Government Aids Poultry Industry
The federal government steps forward for its friends in the poultry industry.
A recent headline on meatingplace.com says it all: "USDA buys chicken products to help ailing industry."
As demand for chicken meat remains far below the number of birds who are actually being raised and killed, rather than allowing the market to adjust to basic supply and demand principles, the federal government Monday announced it will buy $40 million of unwanted chicken products that will be dumped on our nation's school kids and others in federal food programs.
In short, chicken-meat companies have continued increasing the number of birds they raise for food while demand has remained flat. Normally, in a free market, an industry that produces beyond what consumers want will contract. But not the poultry industry. It instead relies on regular government support in times like these—and by that I mean nearly all the time.
According to The Wall Street Journal, the buyout, combined with a similar bonus government purchase last year, "gives producers an extra $86 million in government chicken purchases above the roughly $100 million the USDA buys in scheduled chicken purchases for a year."
And the support isn't just in terms of buying unwanted product. The poultry industry receives billions in indirect agricultural subsidies that artificially reduce the cost of the most expensive part of their business: corn and soy grown to feed these billions of birds.
The Global Development and Environment Institute at Tufts University estimates that the broiler chicken industry alone saved $1.25 billion in feed costs from 1997 to 2005 just from taxpayer-funded subsidies. Perhaps now that the Congress is more focused on slashing wasteful spending, these unnecessary and fiscally reckless industry handouts may finally be reduced.
Why does this matter? Well, for many reasons, but most notably because these handouts mean that far more birds are raised on factory farms than American consumers would normally buy, especially if the true cost of their meat was reflected in the marketplace. And as Animal Visuals points out, poultry consumption results in far more animal deaths than most other animal products.
Ending these handouts is the best option, and if the government is going to use our tax dollars for such purposes, at a bare minimum it should require animal-welfare improvements in the same way the auto industry had to improve fuel efficiency to get a federal bailout. And of course, when the auto industry got its federal dollars, it still had to return the money. Think the poultry industry will have to do that? I wouldn’t hold your breath.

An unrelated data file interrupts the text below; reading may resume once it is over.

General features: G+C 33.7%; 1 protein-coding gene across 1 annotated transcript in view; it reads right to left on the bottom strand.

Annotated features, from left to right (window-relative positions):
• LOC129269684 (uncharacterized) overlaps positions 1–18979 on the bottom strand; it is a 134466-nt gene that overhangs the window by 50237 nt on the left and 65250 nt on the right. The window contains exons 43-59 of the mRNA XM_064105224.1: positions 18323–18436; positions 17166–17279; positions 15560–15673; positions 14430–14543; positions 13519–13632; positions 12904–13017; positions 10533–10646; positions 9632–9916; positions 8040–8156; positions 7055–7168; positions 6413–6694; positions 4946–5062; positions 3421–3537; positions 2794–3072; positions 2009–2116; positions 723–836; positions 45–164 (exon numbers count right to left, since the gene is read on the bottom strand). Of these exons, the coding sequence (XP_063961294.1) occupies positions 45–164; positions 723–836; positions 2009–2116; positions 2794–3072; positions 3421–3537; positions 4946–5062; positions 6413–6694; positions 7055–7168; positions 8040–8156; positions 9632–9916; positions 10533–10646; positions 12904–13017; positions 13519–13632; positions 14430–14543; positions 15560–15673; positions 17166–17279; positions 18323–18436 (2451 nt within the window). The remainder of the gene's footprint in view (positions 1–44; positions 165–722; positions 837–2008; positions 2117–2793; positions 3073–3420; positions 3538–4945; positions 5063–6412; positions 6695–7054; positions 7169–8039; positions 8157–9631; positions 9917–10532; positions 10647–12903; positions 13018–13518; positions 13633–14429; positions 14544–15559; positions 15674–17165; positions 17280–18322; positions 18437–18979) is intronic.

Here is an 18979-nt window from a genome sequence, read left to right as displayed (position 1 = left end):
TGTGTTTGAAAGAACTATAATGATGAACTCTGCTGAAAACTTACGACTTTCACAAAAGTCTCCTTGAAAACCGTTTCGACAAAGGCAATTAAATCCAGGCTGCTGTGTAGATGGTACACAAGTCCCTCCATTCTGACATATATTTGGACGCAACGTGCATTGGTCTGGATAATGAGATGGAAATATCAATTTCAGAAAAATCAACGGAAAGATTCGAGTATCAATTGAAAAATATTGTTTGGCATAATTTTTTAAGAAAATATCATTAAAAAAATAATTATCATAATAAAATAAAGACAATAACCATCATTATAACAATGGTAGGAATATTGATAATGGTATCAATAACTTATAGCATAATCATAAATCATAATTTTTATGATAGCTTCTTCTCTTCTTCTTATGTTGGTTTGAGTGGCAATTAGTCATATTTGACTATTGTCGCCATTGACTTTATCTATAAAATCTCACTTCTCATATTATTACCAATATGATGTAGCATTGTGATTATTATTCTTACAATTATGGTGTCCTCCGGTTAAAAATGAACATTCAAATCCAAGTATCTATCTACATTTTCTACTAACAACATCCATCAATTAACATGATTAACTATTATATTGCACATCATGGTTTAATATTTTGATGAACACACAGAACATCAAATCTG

Not everyone is upset by this latest government bailout of the poultry industry, however. The National Chicken Council breathed a sigh of relief on behalf of its beleaguered industry, noting, "At a time when the industry is under great stress due to the high cost of feed ingredients and the general economic slowdown, we appreciate USDA's willingness to step forward and acquire additional chicken."
In all the ways the American people expect the federal government to "step forward" these days, I’m not exactly sure this is what we had in mind.
VN contributor Paul Shapiro is the senior director of farm animal protection for the Humane Society of the United States. Follow him on Twitter at @pshapiro.
Biggest Airlift in History Returns 33 Circus Lions to Africa
"Operation Spirit of Freedom" to take 33 lions from 10 circuses in Peru and Colombia back to their native land in Africa.
Read More »
Innovative Vegan Restaurants Open Outside of Sydney
Sydneys Bondi suburb is now home to a Znickers mylkshake-making sweet shop and an entirely milk-free coffee shop.
Read More »
Los Angeles Bans Sale of Bred Cats, Dogs, and Rabbits
City pet stores will now promote adoption of rescued animals instead of profiting from breeder-supplied cats, dogs, and rabbits.
Read More »
Researchers Create Cruelty-Free Leather Made from Kombucha
A mixture of fiber from the fermented tea, sugar, vinegar, bacteria, and yeast yields a new material that some hope can replace animal-based leather.
Read More »
Toronto to Get First Vegan Food Truck
The Vegan Extremist will be hitting the streets of Toronto in May to serve Indian and Thai-inspired dishes.
Read More »
- New Vegan Consulting Firm Launches This Week
- Queen of England Awards Vegan Chocolate Company
- Russell Simmons Pens Open Letter to Pope
- Largest Producer in US Recalls 4.5 Million Pounds of Chicken
- Pie Five Pizza Brings More Vegan Options to Kansas
- This Weekend's VegFest LA Expects Record Attendance
- UK TV Personality Invests in Vegan Bistro
- Stella McCartney Releases Vegan Perfume
- Steve-O Promotes Wendy's Veggie Burger
- Vegan Summer Camp To Be Held in NY, CA, and MA
- Wendys Vegan-Friendly Burger a Hit in Test Markets
- Vegan April Fools Gag Becomes Best-Seller at Restaurant
- Business Insider Profiles Vegan Boxer
- National Review: "Animal Welfare is a Conservative Issue"
- World Could Thrive Without Deforestation by Going Vegan
- Vegan Restaurant to Open in NYC Subway Station This Week
- Vegan Passover Seder Options Profiled in LA Times
- Vegan Dad Returns Restaurant Lobster to Sea, Goes Viral
- Jon and Tracey Stewart to Expand Animal Sanctuary
- New Study Links Meat to Stomach Cancer